From a smart home perspective, the device supports the Samsung SmartThings hub, the Philips Hue hub, IFTTT, and of course the Nest Thermostat and Google Chromecast.

“Ok Google,” this is much more limited than Alexa namely due to the time on market and the fact that Amazon lets third-party developers build skills. Alexa currently lists over a hundred skills in the Smart home category, Google only has the six I listed, however, they did pick a good list to start. The SmartThings hub integration made it easy to get all my smart switches, outlets, and bulbs up and running on with the Google home device so that I can control my lights with voice!

Where does Google need to focus?

Personify your assistant

Give the assistant a name! Saying “Ok Google” is not natural and makes it less likely other people in my house will use this assistant over Alexa, you’ve thrown an extra syllable the pronunciation for no good reason.

Fix the performance of your iOS app

I have thirty-six devices in my home the UI in the Google app is slow and takes about 15 seconds per device to associate with a room. That’s 9 minutes just to get all my smart switches and outlets added. If this is a native iOS app, someone needs to get their money back, the Amazon app seems to be driven off of a website and is so much faster.

Let third-party developer into your ecosystem

Creating a developer ecosystem is the most important thing you could do! Without developers contributing it will be difficult to make a dent in the Amazon ecosystem. I am hopeful your teams are hard at work on this.

What are smart assistants missing (IMO)?

Groups

update 11/7/2009

I overlooked the fact that a device has to be added to a room, and I can’t make custom groups. This is actually frustrating! I can ask Google to turn off all of my lights effectively. 🙁

Offline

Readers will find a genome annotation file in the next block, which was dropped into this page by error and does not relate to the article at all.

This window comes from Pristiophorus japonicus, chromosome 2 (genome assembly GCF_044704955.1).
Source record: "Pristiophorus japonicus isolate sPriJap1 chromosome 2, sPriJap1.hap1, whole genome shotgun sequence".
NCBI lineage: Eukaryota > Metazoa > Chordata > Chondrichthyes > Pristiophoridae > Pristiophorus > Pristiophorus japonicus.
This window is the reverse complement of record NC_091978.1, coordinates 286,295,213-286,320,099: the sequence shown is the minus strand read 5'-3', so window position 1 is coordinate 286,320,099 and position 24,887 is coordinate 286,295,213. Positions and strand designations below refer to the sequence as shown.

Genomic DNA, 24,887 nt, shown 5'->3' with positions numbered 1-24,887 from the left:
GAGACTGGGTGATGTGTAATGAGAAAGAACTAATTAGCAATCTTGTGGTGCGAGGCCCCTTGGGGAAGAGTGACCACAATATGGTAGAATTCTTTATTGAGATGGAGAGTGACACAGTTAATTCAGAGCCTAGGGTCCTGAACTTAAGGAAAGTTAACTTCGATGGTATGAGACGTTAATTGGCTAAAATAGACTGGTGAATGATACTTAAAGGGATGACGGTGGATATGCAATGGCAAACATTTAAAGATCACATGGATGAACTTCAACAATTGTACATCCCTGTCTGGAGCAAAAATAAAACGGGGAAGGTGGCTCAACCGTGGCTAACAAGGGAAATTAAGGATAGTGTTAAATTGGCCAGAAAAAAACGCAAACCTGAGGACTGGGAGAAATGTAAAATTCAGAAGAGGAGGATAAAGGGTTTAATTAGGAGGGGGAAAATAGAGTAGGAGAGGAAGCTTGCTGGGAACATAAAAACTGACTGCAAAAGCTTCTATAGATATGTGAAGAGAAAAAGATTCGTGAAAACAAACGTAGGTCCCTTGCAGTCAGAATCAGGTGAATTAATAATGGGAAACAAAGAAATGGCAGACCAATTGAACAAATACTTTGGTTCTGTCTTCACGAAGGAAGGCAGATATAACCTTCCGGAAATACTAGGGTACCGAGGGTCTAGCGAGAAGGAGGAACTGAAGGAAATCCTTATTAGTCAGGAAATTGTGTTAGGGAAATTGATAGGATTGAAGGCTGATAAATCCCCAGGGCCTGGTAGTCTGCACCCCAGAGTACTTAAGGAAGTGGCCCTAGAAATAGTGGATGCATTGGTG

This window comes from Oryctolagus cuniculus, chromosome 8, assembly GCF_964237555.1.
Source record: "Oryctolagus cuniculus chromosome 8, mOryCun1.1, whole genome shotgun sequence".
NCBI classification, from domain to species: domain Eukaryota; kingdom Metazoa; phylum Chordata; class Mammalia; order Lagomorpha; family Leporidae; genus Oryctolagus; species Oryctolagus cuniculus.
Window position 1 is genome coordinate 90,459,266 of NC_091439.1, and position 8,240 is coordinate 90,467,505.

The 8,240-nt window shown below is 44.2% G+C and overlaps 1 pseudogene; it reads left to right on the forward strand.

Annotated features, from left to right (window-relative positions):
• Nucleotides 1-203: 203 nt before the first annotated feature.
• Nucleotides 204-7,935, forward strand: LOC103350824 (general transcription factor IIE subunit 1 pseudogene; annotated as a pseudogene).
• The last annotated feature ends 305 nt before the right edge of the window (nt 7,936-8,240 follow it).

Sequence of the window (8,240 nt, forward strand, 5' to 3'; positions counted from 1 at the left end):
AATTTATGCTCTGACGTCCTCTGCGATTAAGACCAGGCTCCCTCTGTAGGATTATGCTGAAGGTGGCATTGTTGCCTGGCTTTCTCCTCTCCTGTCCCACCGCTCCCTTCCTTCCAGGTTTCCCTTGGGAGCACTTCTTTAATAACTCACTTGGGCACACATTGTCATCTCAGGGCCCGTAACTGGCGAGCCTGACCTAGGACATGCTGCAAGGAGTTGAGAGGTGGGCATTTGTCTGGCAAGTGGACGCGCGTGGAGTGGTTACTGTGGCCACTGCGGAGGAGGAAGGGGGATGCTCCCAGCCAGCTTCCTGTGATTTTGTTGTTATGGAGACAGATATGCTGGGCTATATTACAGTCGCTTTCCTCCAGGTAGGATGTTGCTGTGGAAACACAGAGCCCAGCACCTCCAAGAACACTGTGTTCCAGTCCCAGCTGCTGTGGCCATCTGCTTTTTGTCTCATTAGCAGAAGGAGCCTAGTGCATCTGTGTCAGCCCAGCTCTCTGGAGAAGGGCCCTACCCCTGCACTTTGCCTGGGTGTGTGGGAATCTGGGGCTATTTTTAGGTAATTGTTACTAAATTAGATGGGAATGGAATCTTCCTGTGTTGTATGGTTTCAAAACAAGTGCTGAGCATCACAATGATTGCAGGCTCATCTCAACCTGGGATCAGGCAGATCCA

Things still go offline, but using Z-Wave and other Radio Frequency (RF) standards can help provide basic home functionality when the internet is not required.

Local network

The power of the cloud is undeniable, but the responsiveness of my smart home is more important to me. Ideally, smart assistants would keep more of the logic local for controlling devices in my house and on my network. If you have designed around always relying on the network being available, you are missing a simple feature.

NUI integrating with traditional interfaces

While NUI is powerful, there are some simple scenarios I would love to see integrate with traditional communication interfaces. Why can I do things like this:

  1. “Ok Google, email me a recipe for Chocolate Mousse.”
  2. “Ok Google, text me the address for John Howie in Bellevue.”
  3. “Ok Google, open the address to the nearest Best Buy in Waze on my iPhone.”
  4. “Ok Google, call me at 8:15 p.m. in case I need to get out of dinner.”

Integrating with the traditional flows of communication will be a game changer for smart assistants, nobody is ready for an assistant to talk back, but many people would be okay with asynchronous integration into

The reviews are in!

Looks like many were waiting to review this product, or had been using beta versions and were ready for the release!

Review: Google Home

  • The Verge – Google shows promise, but still needs work
  • USA Today – In catch-up to Echo, but with promise
  • Engadget – Focused on the Google Home device
  • Engadget – Focused on the IFTTT integration!
  • Cnet – List of commands for Google Home

 

 

Turn me on! Switches, switches, switches

three ge Z-wave switches
GE Z-Wave Switches with Lutron Claro Cover Plate

Spending time to get the right switches was necessary for me, I felt like a switch should always be a switch. I mean that even if I didn’t hook it up to a smart hub, app, or WiFi, it should still work as a switch. I did have a concern with some smart switches on the market I’d be flooding my local WiFi network with too many devices, so I bought into the Z-wave concept, you don’t need to connect each Z-wave device to your WiFi router. Instead, a single Hub can coordinate the communication with the Z-Wave’s radio frequency (RF) network. With that said Z-wave is for people who like to tinker as well, you can get into the dregs and interact with some devices on a very intimate API level, but others are just designed to “plug-and-play.”